New Center Focuses on Sport Concussion Research and Community Service
According to the Centers for Disease Control, an estimated 1.3 million people sustain concussions — mild traumatic brain injuries (TBIs) — each year, and about a half-million children aged 0 to 14 years make visits to the emergency department for all forms of TBI each year.
A new Penn State center — called the Center for Sport Concussion Research and Service — has been established with a goal of advancing research on sport-related concussions and of providing services to local collegiate and child athletes in the form of baseline assessments that can aid in diagnosing concussions and tracking recovery.
“Concussions are extremely prevalent in the population and are especially common among athletes,” said Semyon Slobounov, professor of kinesiology and the new center’s director. “It’s really a silent epidemic because you can’t see the injury; you can’t see the memory problems or headaches that people with concussions have. And very little is known about the short- or long-term effects of concussions.”
With funding from the National Institutes of Health, Slobounov and his colleagues in the center are investigating the effects of concussions on athletes’ cognitive abilities, such as their problem-solving abilities, and motor abilities, such as balance. They plan to present the results of some of this work at a conference they are hosting this fall. Titled “Concussion in Athletics: From Brain to Behavior,” the conference will be held from October 11-12, 2012 at the Penn State University Park campus. The conference is intended to benefit researchers and students who are interested in kinesiology, psychology, exercise science, neuroscience, and sport medicine, as well as medical practitioners, athletic trainers, coaches, athletes, and parents of athletes.
In addition to conducting research, the center’s researchers provide baseline and post-injury assessment services to local collegiate and child athletes. To do the assessments, they measure the athletes’ brain activities by taking an electroencephalograph (EEG), or a recording of electrical activity along the scalp. They also measure the athletes’ performances on a variety of tests, including written tests and virtual-reality tests. If the athletes receive a concussion, they can return to the center and repeat the testing. The researchers then provide the athletes’ post-concussion performance data, along with their pre-concussion baseline performance data, to the athletes’ physicians for use in creating a concussion management plan.
According to Slobounov, the center’s use of virtual-reality technology to document athletes’ cognitive and motor abilities is novel. “We, at Penn State, are the first to use virtual-reality technology to study the cognitive and motor effects of concussions on athletes,” he said.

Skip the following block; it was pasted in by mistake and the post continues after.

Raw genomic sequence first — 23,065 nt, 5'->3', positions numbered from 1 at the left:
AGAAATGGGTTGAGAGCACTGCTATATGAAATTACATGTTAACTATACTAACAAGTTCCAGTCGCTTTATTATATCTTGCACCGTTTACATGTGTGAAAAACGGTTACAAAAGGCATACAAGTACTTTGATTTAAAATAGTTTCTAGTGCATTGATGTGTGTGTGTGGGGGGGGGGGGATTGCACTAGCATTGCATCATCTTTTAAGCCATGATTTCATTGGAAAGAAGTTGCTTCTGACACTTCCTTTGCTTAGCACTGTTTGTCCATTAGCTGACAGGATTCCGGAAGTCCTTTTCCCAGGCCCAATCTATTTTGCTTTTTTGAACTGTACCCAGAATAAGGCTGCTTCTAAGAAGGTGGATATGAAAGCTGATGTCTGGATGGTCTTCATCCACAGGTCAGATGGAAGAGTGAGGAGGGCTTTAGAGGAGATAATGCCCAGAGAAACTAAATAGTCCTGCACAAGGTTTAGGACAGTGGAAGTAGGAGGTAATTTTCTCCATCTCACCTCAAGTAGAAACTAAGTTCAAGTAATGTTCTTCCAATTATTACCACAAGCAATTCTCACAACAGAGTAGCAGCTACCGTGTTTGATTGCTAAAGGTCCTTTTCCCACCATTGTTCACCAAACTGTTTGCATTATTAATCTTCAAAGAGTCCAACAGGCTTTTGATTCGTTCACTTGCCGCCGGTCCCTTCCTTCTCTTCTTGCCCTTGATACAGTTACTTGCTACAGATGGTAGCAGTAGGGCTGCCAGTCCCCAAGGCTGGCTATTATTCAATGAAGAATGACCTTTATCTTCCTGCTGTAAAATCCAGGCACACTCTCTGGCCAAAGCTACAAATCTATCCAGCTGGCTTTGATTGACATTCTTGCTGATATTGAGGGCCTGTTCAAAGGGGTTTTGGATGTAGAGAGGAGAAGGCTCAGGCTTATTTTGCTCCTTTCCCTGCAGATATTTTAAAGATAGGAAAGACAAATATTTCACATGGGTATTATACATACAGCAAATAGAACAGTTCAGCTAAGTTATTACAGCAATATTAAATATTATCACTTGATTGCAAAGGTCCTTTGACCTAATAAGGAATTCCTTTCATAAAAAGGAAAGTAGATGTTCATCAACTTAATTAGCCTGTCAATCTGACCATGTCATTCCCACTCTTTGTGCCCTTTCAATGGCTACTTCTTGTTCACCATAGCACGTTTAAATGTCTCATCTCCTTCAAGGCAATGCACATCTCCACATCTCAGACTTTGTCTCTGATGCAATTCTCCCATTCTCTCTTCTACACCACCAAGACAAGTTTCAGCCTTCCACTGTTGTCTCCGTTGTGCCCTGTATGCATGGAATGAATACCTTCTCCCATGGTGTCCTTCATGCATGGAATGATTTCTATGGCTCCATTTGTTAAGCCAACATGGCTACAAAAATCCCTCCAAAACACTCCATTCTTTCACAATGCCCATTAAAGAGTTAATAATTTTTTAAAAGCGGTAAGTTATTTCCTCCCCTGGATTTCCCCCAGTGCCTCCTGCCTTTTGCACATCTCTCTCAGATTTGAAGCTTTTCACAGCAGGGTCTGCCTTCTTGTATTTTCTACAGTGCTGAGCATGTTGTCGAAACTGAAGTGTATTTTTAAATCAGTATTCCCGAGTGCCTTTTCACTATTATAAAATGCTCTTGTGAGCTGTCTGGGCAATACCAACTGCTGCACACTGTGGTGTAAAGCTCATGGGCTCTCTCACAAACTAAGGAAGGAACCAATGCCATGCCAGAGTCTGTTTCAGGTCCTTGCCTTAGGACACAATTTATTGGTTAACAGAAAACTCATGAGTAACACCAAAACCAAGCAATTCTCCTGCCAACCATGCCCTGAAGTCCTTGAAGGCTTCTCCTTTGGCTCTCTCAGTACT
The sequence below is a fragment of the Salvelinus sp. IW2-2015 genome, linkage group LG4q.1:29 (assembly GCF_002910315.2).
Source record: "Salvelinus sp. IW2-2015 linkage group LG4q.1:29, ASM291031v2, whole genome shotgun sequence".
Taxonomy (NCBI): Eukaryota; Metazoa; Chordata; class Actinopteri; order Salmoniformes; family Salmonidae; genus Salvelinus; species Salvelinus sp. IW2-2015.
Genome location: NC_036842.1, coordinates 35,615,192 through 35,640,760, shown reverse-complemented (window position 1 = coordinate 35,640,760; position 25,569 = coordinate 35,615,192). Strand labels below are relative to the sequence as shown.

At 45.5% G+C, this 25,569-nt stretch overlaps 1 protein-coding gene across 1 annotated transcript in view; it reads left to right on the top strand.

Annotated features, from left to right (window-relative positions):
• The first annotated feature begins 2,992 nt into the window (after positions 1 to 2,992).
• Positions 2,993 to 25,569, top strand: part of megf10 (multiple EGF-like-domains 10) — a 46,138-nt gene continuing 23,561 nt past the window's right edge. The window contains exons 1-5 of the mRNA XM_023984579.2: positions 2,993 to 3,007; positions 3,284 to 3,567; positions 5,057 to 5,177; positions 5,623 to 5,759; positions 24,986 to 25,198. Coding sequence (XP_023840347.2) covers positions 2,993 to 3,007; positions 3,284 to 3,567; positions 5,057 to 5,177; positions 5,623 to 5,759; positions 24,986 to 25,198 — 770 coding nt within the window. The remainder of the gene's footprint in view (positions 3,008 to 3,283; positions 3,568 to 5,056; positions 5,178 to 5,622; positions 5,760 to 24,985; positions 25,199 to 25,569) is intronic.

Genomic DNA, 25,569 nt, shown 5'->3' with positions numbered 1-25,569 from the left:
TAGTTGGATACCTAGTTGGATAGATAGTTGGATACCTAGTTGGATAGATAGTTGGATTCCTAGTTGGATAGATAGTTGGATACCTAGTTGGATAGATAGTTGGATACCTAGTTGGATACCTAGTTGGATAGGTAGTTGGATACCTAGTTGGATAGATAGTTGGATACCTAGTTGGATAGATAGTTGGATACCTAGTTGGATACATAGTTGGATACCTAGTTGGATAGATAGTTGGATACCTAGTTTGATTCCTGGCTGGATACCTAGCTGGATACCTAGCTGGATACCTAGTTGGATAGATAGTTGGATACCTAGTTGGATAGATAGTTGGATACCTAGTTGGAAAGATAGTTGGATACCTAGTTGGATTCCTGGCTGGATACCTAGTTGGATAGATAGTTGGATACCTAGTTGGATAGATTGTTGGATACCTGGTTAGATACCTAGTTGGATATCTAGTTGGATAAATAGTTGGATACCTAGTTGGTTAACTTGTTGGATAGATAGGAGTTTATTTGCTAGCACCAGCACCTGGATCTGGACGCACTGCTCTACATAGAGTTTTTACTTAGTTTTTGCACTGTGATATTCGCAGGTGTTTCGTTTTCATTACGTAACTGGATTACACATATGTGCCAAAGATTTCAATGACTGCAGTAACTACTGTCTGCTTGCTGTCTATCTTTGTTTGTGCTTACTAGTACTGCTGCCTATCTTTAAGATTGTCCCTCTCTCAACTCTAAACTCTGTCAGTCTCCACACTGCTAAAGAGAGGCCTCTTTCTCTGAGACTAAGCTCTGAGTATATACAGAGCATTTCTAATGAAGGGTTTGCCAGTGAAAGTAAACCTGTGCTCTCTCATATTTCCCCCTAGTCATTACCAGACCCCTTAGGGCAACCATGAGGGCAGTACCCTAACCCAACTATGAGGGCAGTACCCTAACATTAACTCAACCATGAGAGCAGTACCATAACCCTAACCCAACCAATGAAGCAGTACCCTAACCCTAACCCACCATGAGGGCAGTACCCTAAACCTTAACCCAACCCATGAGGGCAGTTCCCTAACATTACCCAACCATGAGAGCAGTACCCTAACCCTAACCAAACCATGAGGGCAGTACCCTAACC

Wayne Sebastianelli, director of athletic medicine and professor of orthopedic surgery who is a principle investigator of the center's research, explained one of the ways the center’s researchers use virtual-reality technology. “We have a scenario in which our research assistants lead the athletes by the hand through a series of hallways in a hospital that the athletes see in 3-D by wearing a pair of specialized glasses,” he said. “The assistants then start the athletes back at the beginning of the ‘maze’ and ask them to find their way back to where they had first been led. The assistants measure the speed at which the athletes get to their destination and the number of wrong turns they make.”
In another scenario, the athletes are placed in a virtual-reality elevator. The elevator moves up and down but does not indicate what floor it is at. The athletes must keep track of the floor they are at, all the while listening to the researchers asking them questions and hearing distracting noises, such as telephones ringing. According to Slobounov, this scenario measures the athletes’ abilities to perform multiple tasks.
“Awareness of concussions and their impact on the lives of individuals across a variety of populations has risen dramatically over the last several years in both scientific communities as well as in the general population,” said Neil Sharkey, associate dean for research and graduate education in the College of Health and Human Development. “The College of Health and Human Development has a tremendous opportunity to use the strength from its own faculty as well as from experts across Penn State to become a leader in research about the effects of concussions as well as in new interventions for prevention, tracking and treatment of concussions. The new center is an exemplary model of a collaborative effort that fully encompasses Penn State’s three-fold mission as a land grant university. The research will advance knowledge about the short- and long-term effects of concussions and their treatment, educate students and practitioners about best practices, and provide an important and timely service to athletes within Penn State and the broader athletic community.”
To learn more about the research being conducted by the center’s researchers or about obtaining a baseline assessment, go to: concussion.psu.edu.
To learn more about the upcoming conference, go to: www.hhdev.psu.edu/Concussion-in-Athletics.
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Editors: Editors: Semyon Slobounov can be reached at firstname.lastname@example.org or 814-865-3146. Wayne Sebastianelli can be reached at email@example.com or 814-865-3566. For additional information, please contact the College of Health and Human Development Office of College Relations at 814-865-3831 or firstname.lastname@example.org.